However, not all funds have performed well. For example, trusts that invest in aircraft leases lost value because of the massive reduction in flights. While ITCs have experienced sector-specific impacts in this way, their inherent design has enabled these trusts to continue trading and prepare for better times ahead. Instead of a forced sale of assets at rock-bottom prices and a suspension in trading, they took the strain through the share price.

Where next for investment trusts?

While some ITCs have raised  large IPOs in recent years, with the largest nearing £1bn[vii], the sector remains a relatively small part of the UK’s overall funds under management. At the same time, UK open-ended funds face their own issues surrounding liquidity, and the UK regulator and industry bodies have been examining how best to facilitate investment into illiquid assets in a more sustainable and scalable way.

The Investment Association has proposed its own solution: the Long Term Asset Fund, designed specifically as an open-ended vehicle for investments in illiquid assets. The IA does not define a standardised notice period, and provides an example of “a dealing frequency consistent with the nature of the underlying assets held within the fund”, in the case of a fund that allows redemptions every two years.[viii] This would create a new structure quite distinct from both ITCs and existing open-ended funds that permit daily dealing. On one hand, this structure could end the liquidity mismatch suffered by open-ended funds investing in illiquid assets. On the other, it would tie up investors’ money for much longer than an ITC investing in similar assets.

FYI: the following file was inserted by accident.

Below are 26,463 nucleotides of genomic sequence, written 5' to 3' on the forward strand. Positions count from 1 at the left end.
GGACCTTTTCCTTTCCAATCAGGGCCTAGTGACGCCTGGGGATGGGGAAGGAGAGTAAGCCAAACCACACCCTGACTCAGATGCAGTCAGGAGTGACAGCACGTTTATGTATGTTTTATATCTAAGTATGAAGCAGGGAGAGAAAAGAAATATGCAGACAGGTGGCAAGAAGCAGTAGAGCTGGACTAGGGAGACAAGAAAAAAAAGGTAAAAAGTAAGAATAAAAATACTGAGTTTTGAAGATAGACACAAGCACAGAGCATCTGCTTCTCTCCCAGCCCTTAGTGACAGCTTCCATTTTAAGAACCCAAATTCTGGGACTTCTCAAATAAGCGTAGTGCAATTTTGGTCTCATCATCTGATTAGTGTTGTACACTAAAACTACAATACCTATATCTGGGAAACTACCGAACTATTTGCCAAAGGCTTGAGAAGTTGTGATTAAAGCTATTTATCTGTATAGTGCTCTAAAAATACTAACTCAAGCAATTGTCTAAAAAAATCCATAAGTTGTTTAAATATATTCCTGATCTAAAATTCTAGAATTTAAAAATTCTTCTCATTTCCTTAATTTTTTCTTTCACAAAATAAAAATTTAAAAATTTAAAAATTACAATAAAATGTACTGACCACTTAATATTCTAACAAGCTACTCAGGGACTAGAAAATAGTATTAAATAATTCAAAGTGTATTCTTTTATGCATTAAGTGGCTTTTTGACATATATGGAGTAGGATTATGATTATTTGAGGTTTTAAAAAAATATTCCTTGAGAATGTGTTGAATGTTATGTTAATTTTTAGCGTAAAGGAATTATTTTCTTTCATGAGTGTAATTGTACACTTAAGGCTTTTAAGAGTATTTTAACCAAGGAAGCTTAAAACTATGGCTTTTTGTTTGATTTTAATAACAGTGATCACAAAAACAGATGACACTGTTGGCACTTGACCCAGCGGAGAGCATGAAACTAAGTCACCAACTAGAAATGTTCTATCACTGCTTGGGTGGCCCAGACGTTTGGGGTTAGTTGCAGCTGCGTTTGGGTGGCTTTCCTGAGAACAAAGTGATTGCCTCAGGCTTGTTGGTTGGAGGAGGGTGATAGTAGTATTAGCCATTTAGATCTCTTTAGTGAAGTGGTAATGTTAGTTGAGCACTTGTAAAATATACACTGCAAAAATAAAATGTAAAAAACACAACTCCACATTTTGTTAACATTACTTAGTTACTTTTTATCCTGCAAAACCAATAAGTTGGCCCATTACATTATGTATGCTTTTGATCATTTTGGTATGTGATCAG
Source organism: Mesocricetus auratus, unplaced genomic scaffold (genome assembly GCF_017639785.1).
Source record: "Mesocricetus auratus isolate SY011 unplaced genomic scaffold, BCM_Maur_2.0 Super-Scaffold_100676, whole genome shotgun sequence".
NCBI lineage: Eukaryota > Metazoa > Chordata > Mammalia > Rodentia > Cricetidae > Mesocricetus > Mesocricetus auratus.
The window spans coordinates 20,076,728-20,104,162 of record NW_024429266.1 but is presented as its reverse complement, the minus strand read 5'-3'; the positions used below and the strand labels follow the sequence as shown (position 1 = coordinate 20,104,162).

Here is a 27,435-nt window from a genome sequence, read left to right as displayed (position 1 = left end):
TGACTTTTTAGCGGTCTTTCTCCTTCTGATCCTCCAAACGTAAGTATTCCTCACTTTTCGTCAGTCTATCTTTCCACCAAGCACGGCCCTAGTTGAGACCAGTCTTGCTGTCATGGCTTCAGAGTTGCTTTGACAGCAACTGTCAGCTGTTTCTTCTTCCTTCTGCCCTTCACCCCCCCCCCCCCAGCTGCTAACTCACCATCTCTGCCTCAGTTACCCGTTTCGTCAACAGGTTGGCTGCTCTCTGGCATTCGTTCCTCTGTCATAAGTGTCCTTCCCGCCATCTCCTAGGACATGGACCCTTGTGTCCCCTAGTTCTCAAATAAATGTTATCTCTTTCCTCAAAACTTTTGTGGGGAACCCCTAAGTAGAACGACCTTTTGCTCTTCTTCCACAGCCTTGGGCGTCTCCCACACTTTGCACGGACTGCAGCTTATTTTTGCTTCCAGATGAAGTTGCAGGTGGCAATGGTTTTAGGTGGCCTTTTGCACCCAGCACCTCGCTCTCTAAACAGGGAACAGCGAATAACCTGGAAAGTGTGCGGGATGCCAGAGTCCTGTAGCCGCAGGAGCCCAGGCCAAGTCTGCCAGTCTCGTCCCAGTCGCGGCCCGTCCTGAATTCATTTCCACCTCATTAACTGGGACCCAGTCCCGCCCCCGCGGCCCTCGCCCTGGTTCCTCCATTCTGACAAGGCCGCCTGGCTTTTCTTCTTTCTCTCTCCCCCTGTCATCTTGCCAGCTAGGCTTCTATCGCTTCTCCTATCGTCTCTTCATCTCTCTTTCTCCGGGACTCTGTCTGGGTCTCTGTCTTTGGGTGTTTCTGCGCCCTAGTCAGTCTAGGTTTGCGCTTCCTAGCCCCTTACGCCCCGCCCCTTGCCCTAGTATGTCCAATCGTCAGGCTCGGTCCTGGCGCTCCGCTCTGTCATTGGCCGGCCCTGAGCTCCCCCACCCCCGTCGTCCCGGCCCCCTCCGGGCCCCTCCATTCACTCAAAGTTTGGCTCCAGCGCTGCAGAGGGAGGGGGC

The UK government has recently set out its intention to support the launch of Long-Term Asset Funds in late 2021[ix]; are we about to enter a new era in the UK fund sector, and will this challenge the popularity of ITCs?

Whatever challenges ITCs face in the future, their record in 2020 suggests that they are well-placed to cope. In a year when the UK economy suffered its sharpest decline on record, ITCs proved extremely resilient. With over 150 years’ of successful trading, their structural strengths look set to keep them a popular model in changing economic climates.

5 questions for managers interested in setting up an investment trust

BNP Paribas Securities Services is the UK’s leading investment trust administrator, by both asset value and number of trusts[x]. We can offer end-to-end service for new ITCs from dealing through to reporting, including financing, fund accounting and administration. With dedicated relationship management, client service and operations teams in three locations across the UK, BNP Paribas Securities Services understands intimately the challenges of setting up and operating an ITC and can support managers throughout the process, which can be quite different from that of an open-ended fund.

For managers interested in setting up an ITC, here are five questions that we would recommend asking your administrator:

  1. What is the typical timeframe for launching an ITC and the key milestones? What support can you provide through the launch process?
  2. Given fee pressure, what are the cost benefits that can be offered by bundling services across areas such as custody, depositary and fund administration?
  3. What are the statutory and regulatory reporting requirements, and how do they differ from those for an open-ended fund?
  4. If I already manage open-ended funds, are there any benefits to using the same provider across these funds and a new investment trust?
  5. What experience and scale do you have in supporting ITCs?